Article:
Issue No. 9, Article 6/May 20, 2005
Smooth Sailing Ahead?
There was some light frost in places on May 16, but in general there has been a welcome return to warmer weather this week, and corn color is improving while the soybean crop starts to emerge. Corn planting is essentially finished in Illinois, and 70% of the soybean crop was planted by May 15. Soybean planting progress will continue in most areas this week, so soybean planting will be timelier than it was in 2004.
Growing degree-day accumulations for May have been close to average in much of Illinois, but low temperatures have alternated with high temperatures to produce corn crop conditions that aren't as good as we would expect after such early planting. Considerable leaf area was lost on the earliest-planted corn, and where that happened the crop is only now reaching leaf area amounts needed to sustain rapid resumption of growth. There were scattered reports of storm damage last week, and in some cases this left leaves twisted and struggling to get out into the sunlight so they could get photosynthesis up and running. While we normally don't get too concerned about the loss of some leaf area in small corn plants, the extent to which such loss delays the onset of rapid growth can become important later in the season. On a GDD basis, it takes 2 or 3 days of delay now to have the crop a day behind by mid-July, but if weather is unfavorable in midsummer, even a day can mean the loss of bushels.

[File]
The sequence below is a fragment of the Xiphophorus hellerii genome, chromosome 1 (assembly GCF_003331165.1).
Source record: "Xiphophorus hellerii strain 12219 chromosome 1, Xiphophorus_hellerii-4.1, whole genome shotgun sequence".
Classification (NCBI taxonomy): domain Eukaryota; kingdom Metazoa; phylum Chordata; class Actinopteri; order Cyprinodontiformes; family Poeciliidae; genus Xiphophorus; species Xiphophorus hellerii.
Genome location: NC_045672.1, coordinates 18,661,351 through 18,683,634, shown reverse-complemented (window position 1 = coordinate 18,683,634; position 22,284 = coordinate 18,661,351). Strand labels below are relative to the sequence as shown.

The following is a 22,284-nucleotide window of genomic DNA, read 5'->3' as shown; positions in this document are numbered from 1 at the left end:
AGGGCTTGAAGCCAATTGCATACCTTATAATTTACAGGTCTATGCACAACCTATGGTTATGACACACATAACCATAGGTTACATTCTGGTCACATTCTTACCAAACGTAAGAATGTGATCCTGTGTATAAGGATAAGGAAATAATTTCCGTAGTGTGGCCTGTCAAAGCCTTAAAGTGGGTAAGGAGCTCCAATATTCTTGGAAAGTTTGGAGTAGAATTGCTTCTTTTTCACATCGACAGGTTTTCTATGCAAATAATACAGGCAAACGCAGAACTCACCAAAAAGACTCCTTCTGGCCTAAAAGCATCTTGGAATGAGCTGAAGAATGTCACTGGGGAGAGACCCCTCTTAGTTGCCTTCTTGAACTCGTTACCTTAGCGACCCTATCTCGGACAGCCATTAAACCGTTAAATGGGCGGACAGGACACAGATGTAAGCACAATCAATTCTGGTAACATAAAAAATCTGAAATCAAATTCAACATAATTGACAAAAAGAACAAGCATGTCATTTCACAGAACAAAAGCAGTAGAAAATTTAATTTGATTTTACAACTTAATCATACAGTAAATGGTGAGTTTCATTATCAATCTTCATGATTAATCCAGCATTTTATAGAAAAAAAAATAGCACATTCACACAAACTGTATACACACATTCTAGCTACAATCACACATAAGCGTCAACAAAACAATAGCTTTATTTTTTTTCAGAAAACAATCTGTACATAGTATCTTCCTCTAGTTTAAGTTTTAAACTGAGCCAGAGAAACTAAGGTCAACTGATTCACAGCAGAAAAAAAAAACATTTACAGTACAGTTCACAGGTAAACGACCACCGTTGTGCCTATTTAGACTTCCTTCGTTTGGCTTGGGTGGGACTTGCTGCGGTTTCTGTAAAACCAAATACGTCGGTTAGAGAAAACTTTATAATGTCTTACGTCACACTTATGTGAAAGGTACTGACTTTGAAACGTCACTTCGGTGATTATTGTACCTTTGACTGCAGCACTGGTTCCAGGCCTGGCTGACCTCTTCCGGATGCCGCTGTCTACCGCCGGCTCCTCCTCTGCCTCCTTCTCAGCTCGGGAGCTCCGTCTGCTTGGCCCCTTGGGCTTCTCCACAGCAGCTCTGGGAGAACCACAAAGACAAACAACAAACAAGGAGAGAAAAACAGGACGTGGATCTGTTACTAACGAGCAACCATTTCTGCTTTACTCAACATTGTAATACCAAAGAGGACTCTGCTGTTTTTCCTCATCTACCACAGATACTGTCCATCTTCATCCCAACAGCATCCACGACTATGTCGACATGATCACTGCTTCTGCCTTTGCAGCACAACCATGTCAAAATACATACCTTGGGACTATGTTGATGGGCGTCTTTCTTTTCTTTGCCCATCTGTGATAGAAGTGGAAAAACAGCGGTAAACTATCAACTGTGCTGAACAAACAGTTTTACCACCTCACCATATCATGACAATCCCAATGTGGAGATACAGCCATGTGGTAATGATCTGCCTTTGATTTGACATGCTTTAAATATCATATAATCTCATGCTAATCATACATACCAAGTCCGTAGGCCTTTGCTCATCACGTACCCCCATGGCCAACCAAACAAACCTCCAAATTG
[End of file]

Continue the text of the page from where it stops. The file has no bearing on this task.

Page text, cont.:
We continue to ponder whether corn yield potential has been reduced by the cold weather and loss of leaf area this year. I haven't found any relevant data to answer this question, so for now we'll concentrate on problems the crop encounters, under the assumption that what happens and how we manage the crop from now on will be more important in determining yields than what has happened up to now.
One concern in some fields is restricted growth of nodal roots on small plants. Symptoms of this are showing up mostly in fields that were planted without tillage or, in some cases, with strip tillage. This problem manifests itself as rolled leaves in the afternoon and purpling in some hybrids, as affected plants undergo mild drought stress, even though there is usually good soil moisture a few inches deep in these fields. The seminal root system reaches its maximum size soon after emergence, and if nodal roots don't begin to grow normally by the 2- or 3-leaf stage, then water loss increases with the increase in leaf area until it exceeds the ability of the root system to take up water. This can thus become a cycle of root restriction and decreasing plant growth rate, and if the lack of nodal root growth persists, it can lead to the so-called rootless corn syndrome. This happens when the nodal roots either fail to develop or, more commonly, grow mostly within the seed furrow--so up and down the row but not out into the bulk soil between the rows. In extreme cases, plants can grow to the 6- to 8-leaf stage before the root system can no longer support growth. Such plants might even break over and die if the problem persists.